As an Advocate, you are tuned in to how differently people experience the workplace. You see that the systems in place, while good-intentioned, can advantage some groups and disadvantage others.
Your broader awareness of systemic inequity, combined with your sense of fair play, means that you know the workplace needs to adapt in order to fully leverage a more diverse and global workforce - for moral and ethical reasons as well as for the business.
What differentiates Advocates from other groups is your combined understanding of the business case for inclusion and a personal connection (we call this the “head and heart”). There are plenty of reports demonstrating the business imperative for D&I, but the deeper connection - frustration with personal experiences and/or empathy for others - is what motivates you.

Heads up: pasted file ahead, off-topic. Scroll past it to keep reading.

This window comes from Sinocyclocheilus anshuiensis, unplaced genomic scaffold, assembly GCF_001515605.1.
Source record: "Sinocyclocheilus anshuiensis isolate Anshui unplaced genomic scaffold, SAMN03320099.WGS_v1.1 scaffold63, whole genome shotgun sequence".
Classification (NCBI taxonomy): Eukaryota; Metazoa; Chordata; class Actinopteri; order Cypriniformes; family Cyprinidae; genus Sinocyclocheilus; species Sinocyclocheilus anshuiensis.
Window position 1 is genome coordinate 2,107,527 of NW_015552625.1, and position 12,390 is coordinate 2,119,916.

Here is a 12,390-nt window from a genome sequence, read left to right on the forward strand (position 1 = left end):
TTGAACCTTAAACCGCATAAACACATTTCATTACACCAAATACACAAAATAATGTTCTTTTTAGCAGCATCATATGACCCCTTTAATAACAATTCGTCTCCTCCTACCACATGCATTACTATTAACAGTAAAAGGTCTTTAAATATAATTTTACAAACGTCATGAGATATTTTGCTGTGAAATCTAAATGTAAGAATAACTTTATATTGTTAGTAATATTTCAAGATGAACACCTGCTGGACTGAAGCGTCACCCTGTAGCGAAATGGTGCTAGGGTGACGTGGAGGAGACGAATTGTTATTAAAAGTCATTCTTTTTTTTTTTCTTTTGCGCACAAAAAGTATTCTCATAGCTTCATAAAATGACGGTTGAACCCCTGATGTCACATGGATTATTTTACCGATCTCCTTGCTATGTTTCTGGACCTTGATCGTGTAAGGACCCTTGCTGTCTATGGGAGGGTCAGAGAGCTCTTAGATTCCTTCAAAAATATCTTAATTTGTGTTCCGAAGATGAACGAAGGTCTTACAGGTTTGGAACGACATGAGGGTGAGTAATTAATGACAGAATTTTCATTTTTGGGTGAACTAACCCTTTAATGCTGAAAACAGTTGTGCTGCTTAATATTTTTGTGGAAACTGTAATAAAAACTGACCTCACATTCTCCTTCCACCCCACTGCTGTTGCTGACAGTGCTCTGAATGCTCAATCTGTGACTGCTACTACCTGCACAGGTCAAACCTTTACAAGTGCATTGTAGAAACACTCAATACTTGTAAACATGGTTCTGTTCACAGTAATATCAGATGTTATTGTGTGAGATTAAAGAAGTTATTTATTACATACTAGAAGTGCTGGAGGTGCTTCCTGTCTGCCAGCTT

Advocates feel compelled toward action and you know that means you will have to engage in difficult conversations. Some of us are ready to step up and dive in to change the system. Others of us find ourselves shying away from uncomfortable dialogues although we are ready to make smaller, incremental change. Taking action needs to align to your own authentic style.